SmartThings & Samsung

SmartThings announced (on their WP-powered blog) that they’re joining forces with Samsung to continue working on their mission of becoming an operating system for your home. I’m both an investor and a fan of the company, which I even let take over my home in SF earlier this year for CNN. As a tinkerer most of what I do with SmartThings so far is relatively basic, I feel like it’s still the very early days of the platform and what’s going to come down the line. Samsung makes so much technology (and appliances, and TVs, and…) I can’t wait to see how they open it up and connect. I also wanted to take this opportunity to congratulate other Audrey companies Divide which joined Google and Creative Market which joined Autodesk earlier in 2014. I wasn’t as good about blogging before and didn’t get a chance to publicly congratulate those teams.

  1. Understand what people need.
  2. Address the whole experience, from start to finish.
  3. Make it simple and intuitive.
  4. Build the service using agile and iterative practices.
  5. Structure budgets and contracts to support delivery.
  6. Assign one leader and hold that person accountable.
  7. Bring in experienced teams.
  8. Choose a modern technology stack.
  9. Deploy in a flexible hosting environment.
  10. Automate testing and deployments.
  11. Manage security and privacy through reusable processes.
  12. Use data to drive decisions.
  13. Default to open.

That sounds like a list anyone creating something online should follow. Would you guess it’s actually from the US government Digital Services Playbook? Great work by Steven VanRoekel and his team, which I had the pleasure of meeting last time I was in DC. Hat tip: Anil Dash.


Exploring Ubiquiti

I was looking for something else when I stumbled across a little $95 router that claimed it could do 1M packets per second, multi-WAN, was tiny, and had 80 5-star reviews. Huh? The reviews had some left-handed compliments (“for advanced users only”) but one mentioned getting hooked on the company’s other products as well. Next thing I know I’m looking at a $67 access point that has everyone raving about its range and extensibility. These things were too cheap — my assumption was it was a Chinese OEM like Zyxel that makes novel but ultimately not the best quality products.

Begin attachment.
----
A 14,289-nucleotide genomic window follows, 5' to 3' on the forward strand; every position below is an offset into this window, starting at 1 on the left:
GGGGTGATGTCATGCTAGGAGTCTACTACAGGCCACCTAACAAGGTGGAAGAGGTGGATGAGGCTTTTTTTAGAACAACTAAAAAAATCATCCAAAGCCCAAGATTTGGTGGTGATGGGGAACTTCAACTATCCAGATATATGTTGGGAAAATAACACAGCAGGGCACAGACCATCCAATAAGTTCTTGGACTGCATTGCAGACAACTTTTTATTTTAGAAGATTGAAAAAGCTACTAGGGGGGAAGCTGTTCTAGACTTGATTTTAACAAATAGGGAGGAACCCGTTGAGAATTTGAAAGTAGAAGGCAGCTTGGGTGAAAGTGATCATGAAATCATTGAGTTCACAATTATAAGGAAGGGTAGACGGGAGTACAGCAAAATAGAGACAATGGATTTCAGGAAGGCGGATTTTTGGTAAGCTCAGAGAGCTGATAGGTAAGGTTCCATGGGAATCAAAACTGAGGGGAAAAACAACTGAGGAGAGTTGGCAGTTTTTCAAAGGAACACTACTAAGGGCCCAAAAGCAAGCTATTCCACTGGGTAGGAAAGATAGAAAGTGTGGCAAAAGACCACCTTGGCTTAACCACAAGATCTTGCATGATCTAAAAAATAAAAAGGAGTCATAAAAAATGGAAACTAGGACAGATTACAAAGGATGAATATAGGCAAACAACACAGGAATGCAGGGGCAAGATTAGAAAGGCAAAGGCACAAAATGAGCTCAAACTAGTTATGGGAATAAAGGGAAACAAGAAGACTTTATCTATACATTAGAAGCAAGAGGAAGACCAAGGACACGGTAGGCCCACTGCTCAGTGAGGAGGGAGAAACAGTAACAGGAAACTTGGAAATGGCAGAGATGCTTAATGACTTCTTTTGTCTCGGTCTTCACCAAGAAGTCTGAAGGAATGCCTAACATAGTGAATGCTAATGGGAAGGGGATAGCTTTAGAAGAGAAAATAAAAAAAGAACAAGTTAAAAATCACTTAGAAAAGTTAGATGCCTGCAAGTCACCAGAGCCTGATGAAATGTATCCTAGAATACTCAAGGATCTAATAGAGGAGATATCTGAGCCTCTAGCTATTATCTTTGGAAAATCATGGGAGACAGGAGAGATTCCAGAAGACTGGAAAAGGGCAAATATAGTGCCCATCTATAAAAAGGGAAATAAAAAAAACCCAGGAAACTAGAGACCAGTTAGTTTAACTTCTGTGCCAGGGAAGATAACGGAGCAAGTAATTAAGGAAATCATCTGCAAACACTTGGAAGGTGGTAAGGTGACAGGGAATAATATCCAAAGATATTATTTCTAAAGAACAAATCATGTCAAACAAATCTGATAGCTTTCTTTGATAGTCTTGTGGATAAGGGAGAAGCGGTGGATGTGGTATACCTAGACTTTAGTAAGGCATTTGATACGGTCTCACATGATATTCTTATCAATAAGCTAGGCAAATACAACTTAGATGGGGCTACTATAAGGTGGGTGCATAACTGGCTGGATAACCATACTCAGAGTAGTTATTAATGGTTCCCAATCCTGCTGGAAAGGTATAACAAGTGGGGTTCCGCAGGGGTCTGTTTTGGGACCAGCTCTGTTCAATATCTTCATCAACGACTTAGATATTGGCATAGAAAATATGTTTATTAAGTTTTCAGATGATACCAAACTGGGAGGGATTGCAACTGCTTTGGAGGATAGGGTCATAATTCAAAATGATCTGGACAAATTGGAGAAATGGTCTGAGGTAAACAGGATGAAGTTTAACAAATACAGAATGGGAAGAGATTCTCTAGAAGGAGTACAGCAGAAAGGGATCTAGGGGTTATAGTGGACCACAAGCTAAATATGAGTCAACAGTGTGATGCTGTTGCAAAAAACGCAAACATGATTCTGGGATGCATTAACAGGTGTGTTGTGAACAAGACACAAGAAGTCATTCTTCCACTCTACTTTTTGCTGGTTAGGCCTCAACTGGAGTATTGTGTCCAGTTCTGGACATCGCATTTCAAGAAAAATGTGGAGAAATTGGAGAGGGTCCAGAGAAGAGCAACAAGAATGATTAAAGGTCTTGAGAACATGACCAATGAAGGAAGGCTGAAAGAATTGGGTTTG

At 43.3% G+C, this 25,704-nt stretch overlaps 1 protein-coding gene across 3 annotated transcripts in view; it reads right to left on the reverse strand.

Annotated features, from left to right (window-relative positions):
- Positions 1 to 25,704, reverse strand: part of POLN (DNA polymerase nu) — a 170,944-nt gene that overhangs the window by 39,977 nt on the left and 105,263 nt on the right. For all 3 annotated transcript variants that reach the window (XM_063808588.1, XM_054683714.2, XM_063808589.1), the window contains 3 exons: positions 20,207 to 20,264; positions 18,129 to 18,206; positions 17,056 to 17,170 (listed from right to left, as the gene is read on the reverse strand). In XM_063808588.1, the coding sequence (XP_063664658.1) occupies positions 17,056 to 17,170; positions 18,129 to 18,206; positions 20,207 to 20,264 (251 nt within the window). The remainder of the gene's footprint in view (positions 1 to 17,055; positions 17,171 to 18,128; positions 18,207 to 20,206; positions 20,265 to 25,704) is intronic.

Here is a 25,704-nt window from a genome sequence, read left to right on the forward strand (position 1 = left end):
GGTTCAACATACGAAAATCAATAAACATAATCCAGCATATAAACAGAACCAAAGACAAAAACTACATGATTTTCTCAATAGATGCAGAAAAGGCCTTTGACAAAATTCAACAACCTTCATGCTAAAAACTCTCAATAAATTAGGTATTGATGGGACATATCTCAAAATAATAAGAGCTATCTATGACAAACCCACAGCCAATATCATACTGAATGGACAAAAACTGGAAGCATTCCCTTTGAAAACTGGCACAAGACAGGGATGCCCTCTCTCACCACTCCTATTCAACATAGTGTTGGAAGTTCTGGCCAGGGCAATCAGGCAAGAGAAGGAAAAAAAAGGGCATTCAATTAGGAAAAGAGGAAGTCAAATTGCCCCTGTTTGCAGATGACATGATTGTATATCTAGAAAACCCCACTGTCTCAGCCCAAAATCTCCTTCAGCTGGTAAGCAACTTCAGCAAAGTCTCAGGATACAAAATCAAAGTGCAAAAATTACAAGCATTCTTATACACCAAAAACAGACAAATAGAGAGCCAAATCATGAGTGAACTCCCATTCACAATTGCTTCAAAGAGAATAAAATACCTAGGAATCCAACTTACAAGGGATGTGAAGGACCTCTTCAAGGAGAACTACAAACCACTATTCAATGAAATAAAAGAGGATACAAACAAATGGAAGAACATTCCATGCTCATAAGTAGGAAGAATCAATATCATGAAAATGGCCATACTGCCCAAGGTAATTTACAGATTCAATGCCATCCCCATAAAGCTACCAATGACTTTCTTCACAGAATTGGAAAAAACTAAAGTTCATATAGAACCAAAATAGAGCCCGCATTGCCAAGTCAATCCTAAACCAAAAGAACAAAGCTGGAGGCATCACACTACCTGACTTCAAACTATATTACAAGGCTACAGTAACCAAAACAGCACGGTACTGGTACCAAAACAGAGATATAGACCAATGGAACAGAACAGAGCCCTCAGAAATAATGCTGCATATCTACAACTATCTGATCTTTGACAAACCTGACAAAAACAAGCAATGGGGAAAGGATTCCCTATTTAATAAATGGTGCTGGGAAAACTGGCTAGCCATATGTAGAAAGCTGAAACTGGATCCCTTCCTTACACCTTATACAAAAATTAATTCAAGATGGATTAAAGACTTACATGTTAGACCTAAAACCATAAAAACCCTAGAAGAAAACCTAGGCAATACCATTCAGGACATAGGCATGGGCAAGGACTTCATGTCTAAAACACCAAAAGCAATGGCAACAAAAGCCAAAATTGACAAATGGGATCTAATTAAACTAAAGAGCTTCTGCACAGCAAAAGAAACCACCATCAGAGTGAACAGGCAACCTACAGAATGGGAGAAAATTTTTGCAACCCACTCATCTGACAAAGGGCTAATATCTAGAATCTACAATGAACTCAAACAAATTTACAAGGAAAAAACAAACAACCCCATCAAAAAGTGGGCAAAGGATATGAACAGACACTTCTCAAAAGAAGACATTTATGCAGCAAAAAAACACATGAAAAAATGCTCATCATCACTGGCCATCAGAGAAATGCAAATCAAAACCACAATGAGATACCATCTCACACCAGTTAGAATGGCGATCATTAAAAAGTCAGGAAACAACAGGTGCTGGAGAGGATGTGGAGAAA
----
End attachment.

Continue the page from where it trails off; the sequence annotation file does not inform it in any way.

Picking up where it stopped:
At this point I should confess I’m a bit of a consumer networking geek — it’s a hobby of mine. I really enjoy upgrading people’s routers so they have better range in parts of the house they didn’t before, getting them a DOCSIS 3.0 modem so their connection is faster (and buying it so they don’t pay an exorbitant rental fee to their cable company), everything about Sonos, hooking up an Airport Express to Sonos so you can Airplay things, showing how you can set up two APs with the same SSID and clients will just connect to whatever they’re closest to, you don’t need each one to have a unique SSID, you can give the 2.4ghz and 5ghz networks the same SSID, Time Machine for backups, setting up failover internet with multiple connections or a USB LTE stick… I redo all my home stuff about once every 18 months, and then take the best of what I’ve learned and set up friends. I’m constantly updating firmware. My current best practice setup is Sonos for all audio, usually streaming from Spotify or SiriusXM, a Peplink Balance One router, Netgear Nighthawk R9000 access points (though I liked the ASUS AC66U just as much), if I need a switch I’ll go for a higher-end managed one that support spanning tree protocol (STP) properly because otherwise the way the Sonos does bridging can spaz out and overload your network, Nest themostat and smoke detectors, Smartthings for everything else. I’m waiting for August for smart locks.

At the Automattic office we run Meraki, which was pretty solid until we upgraded to the MR34 to get 802.11AC, but it’s expensive, and you need to subscribe to a per-device yearly license fee for everything to work. They also have a great WP-powered blog, and generally the cleanest site of anyone out there. That said, they’re impossible to buy without going through a terrible reseller, so I’ve never been able to justify using it at home.

Back to Ubiquiti. First I come across their forums/community sites, which are ugly and sprawling and full of amazing info from people who do wireless deployments across all of the top companies like Aruba, Ruckus, Aerohive, Xirrus, Meraki. You see people making builds for alternative UPNP packages and that going into their core release months later. (Everything is Debian based, from what I can tell.) The company is based in San Jose that went public a few years ago, and is now worth about 3.7B, and the founder (formerly of Apple) bought the Memphis Grizzlies. They seem to have gotten their start with long-haul point-to-point wireless radios that can go dozens of kilometers, which makes sense why their APs would be known for their range. You can buy direct from them, or like I mentioned most of their stuff is available on Amazon. And it’s inexpensive! Even Ubiquiti’s AC product, which is $300, is much, much cheaper than the Meraki MR34 which costs $1,400 and requires a yearly license or it stops working.

Plus they make these wonderfully cheesy product promo videos:

Normally I wouldn’t post about something until I’ve tried it in-person, but I was excited to find this whole new (to me) world of high-performance, reasonable-cost devices. John Pozazidides, long-time WP community member, did an overview of the Unifi devices on Youtube. At Automattic our once-a-year grand meetup is coming up in Utah, and every year wireless is an issue, especially the first day or two. I ordered some of the Ubiquiti equipment to test when I’m in Houston next week, looking forward to playing around with it.

Any readers with experience with any of these or big WLAN deployments?